01
Nov
10

Humility in Debate

Philippians 2:5-11


5 Make your own the mind of Christ Jesus:
6 Who, being in the form of God, did not count equality with God something to be grasped. 7 But he emptied himself, taking the form of a slave, becoming as human beings are; and being in every way like a human being, 8 he was humbler yet, even to accepting death, death on a cross. 9 And for this God raised him high, and gave him the name which is above all other names; 10 so that all beings in the heavens, on earth and in the underworld, should bend the knee at the name of Jesus11 and that every tongue should acknowledge Jesus Christ as Lord, to the glory of God the Father.

Humility in Debate

Many of us are taught that religion and politics are the two topics one shouldn’t raise in polite company. I suppose that is how the company intends to remain polite.

Thankfully, Socrates, Benjamin Franklin, Martin Luther King, St. John the Baptist and the Son of God ignored the wisdom of this principle.

Truly, there are no two more important topics to be discussed; and no two topics more debate-worthy.

But for many, these topics cause passions to flare. For spectators, this situation can become alienating and disconcerting. Better to not bring it up, they will begin to think.

I can appreciate such feelings of alienation. This is not to say I think controversial topics should be brushed under the carpet, simply to avoid offending others.

The problem becomes balancing the urgency of a advocating an important issue or value (abortion, same-sex marriage, immigration), against the harm that can be caused by your presentation of the issue.

I think the solution is simple. We should enter a disagreement with humility and treat our “opponents” with the utmost respect. Often times, your opponent will be none other than your own friend or kin.

By approaching conversations about politics or religion with humility, rather than avoiding them altogether, you will find opportunities to persuade and change hearts. This was the approach of Christ Himself: He did not avoid religion and politics; rather, He endeared nonbelievers his humility, and changed their hearts in the process.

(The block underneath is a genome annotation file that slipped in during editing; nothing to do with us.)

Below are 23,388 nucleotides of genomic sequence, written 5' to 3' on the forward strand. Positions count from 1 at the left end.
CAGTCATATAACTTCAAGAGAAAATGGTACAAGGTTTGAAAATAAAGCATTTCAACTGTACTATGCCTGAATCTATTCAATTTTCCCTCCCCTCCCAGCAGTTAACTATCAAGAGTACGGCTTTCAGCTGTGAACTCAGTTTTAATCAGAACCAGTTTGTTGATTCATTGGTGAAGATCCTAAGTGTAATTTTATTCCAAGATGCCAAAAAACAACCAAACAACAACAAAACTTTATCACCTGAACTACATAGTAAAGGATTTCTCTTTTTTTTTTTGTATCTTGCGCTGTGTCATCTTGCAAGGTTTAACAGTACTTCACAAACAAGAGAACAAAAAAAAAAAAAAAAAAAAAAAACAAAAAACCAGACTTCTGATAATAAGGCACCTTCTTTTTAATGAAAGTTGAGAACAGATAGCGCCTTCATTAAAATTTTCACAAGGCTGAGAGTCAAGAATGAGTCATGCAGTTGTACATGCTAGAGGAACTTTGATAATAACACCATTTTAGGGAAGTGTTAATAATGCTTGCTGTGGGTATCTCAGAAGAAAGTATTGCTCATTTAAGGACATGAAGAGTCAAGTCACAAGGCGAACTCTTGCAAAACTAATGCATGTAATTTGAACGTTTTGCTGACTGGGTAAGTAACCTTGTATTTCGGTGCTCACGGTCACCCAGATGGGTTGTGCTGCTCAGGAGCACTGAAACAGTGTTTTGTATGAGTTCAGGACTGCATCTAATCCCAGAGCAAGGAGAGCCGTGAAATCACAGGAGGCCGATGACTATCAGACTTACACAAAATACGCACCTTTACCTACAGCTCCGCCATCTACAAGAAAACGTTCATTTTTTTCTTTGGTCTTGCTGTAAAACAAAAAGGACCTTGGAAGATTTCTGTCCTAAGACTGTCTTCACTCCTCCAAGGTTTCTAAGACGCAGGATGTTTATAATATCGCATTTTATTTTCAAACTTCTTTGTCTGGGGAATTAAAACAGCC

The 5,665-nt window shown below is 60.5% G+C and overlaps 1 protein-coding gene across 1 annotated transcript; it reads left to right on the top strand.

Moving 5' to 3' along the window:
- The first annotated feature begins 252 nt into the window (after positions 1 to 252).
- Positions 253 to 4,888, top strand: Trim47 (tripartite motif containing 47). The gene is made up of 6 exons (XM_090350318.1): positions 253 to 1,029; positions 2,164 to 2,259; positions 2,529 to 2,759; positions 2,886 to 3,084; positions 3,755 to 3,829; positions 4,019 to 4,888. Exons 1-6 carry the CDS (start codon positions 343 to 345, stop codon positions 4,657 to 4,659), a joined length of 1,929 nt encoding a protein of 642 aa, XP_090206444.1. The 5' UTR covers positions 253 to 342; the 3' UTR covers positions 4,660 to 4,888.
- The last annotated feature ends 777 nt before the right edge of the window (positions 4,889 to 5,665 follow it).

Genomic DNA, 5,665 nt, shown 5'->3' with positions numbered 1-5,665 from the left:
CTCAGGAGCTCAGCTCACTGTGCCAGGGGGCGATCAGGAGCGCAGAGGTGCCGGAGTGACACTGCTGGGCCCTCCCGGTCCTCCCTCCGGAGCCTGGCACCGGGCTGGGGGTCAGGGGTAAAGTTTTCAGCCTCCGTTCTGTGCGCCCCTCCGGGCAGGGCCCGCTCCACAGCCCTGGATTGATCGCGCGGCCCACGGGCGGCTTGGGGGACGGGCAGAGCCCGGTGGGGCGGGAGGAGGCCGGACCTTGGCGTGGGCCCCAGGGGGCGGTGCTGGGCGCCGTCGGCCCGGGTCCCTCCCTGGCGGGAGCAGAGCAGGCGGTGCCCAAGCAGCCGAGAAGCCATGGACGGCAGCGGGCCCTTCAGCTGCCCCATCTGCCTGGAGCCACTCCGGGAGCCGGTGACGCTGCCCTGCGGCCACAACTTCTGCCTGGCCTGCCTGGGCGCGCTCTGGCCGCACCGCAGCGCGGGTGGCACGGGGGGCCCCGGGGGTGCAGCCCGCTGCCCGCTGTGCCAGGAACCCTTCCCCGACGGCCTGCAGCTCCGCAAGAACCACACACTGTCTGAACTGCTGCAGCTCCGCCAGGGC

In any case, I’m not going to bring up the Election, even though I am very excited. But I will encourage every Christian to participate (engage) in this great civic liberty. Maybe we don’t need to strike up a conversation about abortion with the cashier at Taco Bell, or pester our sister’s husband (whom we know disagrees with us on everything) about Prop 8 on Thanksgiving.

But, at the very least, be confident about your Christian values. Don’t hide them. Don’t be afraid to cite Jesus when asked why you believe something. Be humble and graceful, but don’t always worry about offending people. Christ didn’t.

Now go vote!

-Robert

 

 

Advertisements

2 Responses to “Humility in Debate”


  1. November 1, 2010 at 10:12 pm

    Love it-great post, Robert! I am writing my master’s thesis on the importance of what you discussed as it relates to budget politics at the state level between the Executive and Legislative branches in California. My state’s political leaders have ignored civility in favor of treating the other party as “the evil, demon-possessed opponent.” As a result, the state’s credit rating is downgraded, it can’t borrow money, and it’s citizens get IOUs rather than money for their tax returns.
    There is definitely a place for respecting our ideological counterparts without forsaking the truth-it is difficult, but we need to walk that line because the topics you mentioned need to be talked about if we are to relate the Truth.

  2. 2 Jer
    November 3, 2010 at 9:32 pm

    Thanks for your thoughts Robert!

    Interestingly, my honors negotiation class has dedicated a great deal of time to learning about ‘mindfulness,’ and how to keep from being ‘positional’ in negotiation. Of course, positional thinking is almost automatic! This is because conflict is inherently emotional, and emotions are polarizing. I think your admonition to embrace humility is key to maintaining open lines of communication and winning people to Christ!


Leave a Reply

Fill in your details below or click an icon to log in:

WordPress.com Logo

You are commenting using your WordPress.com account. Log Out / Change )

Twitter picture

You are commenting using your Twitter account. Log Out / Change )

Facebook photo

You are commenting using your Facebook account. Log Out / Change )

Google+ photo

You are commenting using your Google+ account. Log Out / Change )

Connecting to %s


eNgage web site logo

A work in Progress

NEXT MEETING:

Wednesday Jan 26th 2011
8:00 AM - George Page Commons

Word of the Day

November 2010
M T W T F S S
« Oct   Dec »
1234567
891011121314
15161718192021
22232425262728
2930  

Archives

Enter your E-mail and keep eNgaged to our new content by e-mail.

Join 9 other followers

Tweets


%d bloggers like this: